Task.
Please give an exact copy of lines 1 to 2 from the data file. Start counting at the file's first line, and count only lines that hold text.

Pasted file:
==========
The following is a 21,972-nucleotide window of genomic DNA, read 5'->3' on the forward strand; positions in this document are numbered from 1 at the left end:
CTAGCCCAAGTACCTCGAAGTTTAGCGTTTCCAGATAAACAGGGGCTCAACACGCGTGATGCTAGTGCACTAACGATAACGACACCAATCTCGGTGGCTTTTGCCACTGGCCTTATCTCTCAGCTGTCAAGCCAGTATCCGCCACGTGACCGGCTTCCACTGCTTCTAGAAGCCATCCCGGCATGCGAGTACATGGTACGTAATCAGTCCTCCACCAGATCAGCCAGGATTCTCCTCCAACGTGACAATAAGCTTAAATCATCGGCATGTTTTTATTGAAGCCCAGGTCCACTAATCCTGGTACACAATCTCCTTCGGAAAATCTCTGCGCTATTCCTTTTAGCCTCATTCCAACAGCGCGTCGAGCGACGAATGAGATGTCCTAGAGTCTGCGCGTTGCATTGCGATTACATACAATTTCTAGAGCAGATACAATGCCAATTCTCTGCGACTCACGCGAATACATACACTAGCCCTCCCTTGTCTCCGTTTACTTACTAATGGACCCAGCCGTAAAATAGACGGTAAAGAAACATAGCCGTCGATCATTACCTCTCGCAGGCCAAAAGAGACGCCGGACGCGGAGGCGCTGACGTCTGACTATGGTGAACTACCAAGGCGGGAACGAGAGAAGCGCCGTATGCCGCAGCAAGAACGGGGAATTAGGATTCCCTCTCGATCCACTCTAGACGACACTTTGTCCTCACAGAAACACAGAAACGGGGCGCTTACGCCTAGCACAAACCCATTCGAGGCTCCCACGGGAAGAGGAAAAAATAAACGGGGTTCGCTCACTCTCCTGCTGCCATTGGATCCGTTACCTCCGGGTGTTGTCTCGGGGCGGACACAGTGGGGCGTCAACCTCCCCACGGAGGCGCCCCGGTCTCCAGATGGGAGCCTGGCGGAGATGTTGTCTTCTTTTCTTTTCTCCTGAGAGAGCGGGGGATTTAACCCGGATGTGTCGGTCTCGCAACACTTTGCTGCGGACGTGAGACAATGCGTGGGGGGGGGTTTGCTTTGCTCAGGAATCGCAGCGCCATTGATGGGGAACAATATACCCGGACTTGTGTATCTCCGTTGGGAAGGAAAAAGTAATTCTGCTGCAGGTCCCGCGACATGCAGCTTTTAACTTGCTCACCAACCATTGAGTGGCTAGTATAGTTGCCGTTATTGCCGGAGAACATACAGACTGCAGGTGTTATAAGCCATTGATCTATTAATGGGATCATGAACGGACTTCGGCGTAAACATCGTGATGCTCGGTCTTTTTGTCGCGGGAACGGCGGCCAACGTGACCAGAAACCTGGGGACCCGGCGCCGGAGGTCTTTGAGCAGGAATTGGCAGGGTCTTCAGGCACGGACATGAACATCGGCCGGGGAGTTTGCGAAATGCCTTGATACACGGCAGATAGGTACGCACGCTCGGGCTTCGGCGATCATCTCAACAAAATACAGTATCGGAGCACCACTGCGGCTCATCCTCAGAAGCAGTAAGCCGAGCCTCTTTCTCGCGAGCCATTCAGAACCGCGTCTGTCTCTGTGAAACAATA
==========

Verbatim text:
The following is a 21,972-nucleotide window of genomic DNA, read 5'->3' on the forward strand; positions in this document are numbered from 1 at the left end:
CTAGCCCAAGTACCTCGAAGTTTAGCGTTTCCAGATAAACAGGGGCTCAACACGCGTGATGCTAGTGCACTAACGATAACGACACCAATCTCGGTGGCTTTTGCCACTGGCCTTATCTCTCAGCTGTCAAGCCAGTATCCGCCACGTGACCGGCTTCCACTGCTTCTAGAAGCCATCCCGGCATGCGAGTACATGGTACGTAATCAGTCCTCCACCAGATCAGCCAGGATTCTCCTCCAACGTGACAATAAGCTTAAATCATCGGCATGTTTTTATTGAAGCCCAGGTCCACTAATCCTGGTACACAATCTCCTTCGGAAAATCTCTGCGCTATTCCTTTTAGCCTCATTCCAACAGCGCGTCGAGCGACGAATGAGATGTCCTAGAGTCTGCGCGTTGCATTGCGATTACATACAATTTCTAGAGCAGATACAATGCCAATTCTCTGCGACTCACGCGAATACATACACTAGCCCTCCCTTGTCTCCGTTTACTTACTAATGGACCCAGCCGTAAAATAGACGGTAAAGAAACATAGCCGTCGATCATTACCTCTCGCAGGCCAAAAGAGACGCCGGACGCGGAGGCGCTGACGTCTGACTATGGTGAACTACCAAGGCGGGAACGAGAGAAGCGCCGTATGCCGCAGCAAGAACGGGGAATTAGGATTCCCTCTCGATCCACTCTAGACGACACTTTGTCCTCACAGAAACACAGAAACGGGGCGCTTACGCCTAGCACAAACCCATTCGAGGCTCCCACGGGAAGAGGAAAAAATAAACGGGGTTCGCTCACTCTCCTGCTGCCATTGGATCCGTTACCTCCGGGTGTTGTCTCGGGGCGGACACAGTGGGGCGTCAACCTCCCCACGGAGGCGCCCCGGTCTCCAGATGGGAGCCTGGCGGAGATGTTGTCTTCTTTTCTTTTCTCCTGAGAGAGCGGGGGATTTAACCCGGATGTGTCGGTCTCGCAACACTTTGCTGCGGACGTGAGACAATGCGTGGGGGGGGGTTTGCTTTGCTCAGGAATCGCAGCGCCATTGATGGGGAACAATATACCCGGACTTGTGTATCTCCGTTGGGAAGGAAAAAGTAATTCTGCTGCAGGTCCCGCGACATGCAGCTTTTAACTTGCTCACCAACCATTGAGTGGCTAGTATAGTTGCCGTTATTGCCGGAGAACATACAGACTGCAGGTGTTATAAGCCATTGATCTATTAATGGGATCATGAACGGACTTCGGCGTAAACATCGTGATGCTCGGTCTTTTTGTCGCGGGAACGGCGGCCAACGTGACCAGAAACCTGGGGACCCGGCGCCGGAGGTCTTTGAGCAGGAATTGGCAGGGTCTTCAGGCACGGACATGAACATCGGCCGGGGAGTTTGCGAAATGCCTTGATACACGGCAGATAGGTACGCACGCTCGGGCTTCGGCGATCATCTCAACAAAATACAGTATCGGAGCACCACTGCGGCTCATCCTCAGAAGCAGTAAGCCGAGCCTCTTTCTCGCGAGCCATTCAGAACCGCGTCTGTCTCTGTGAAACAATA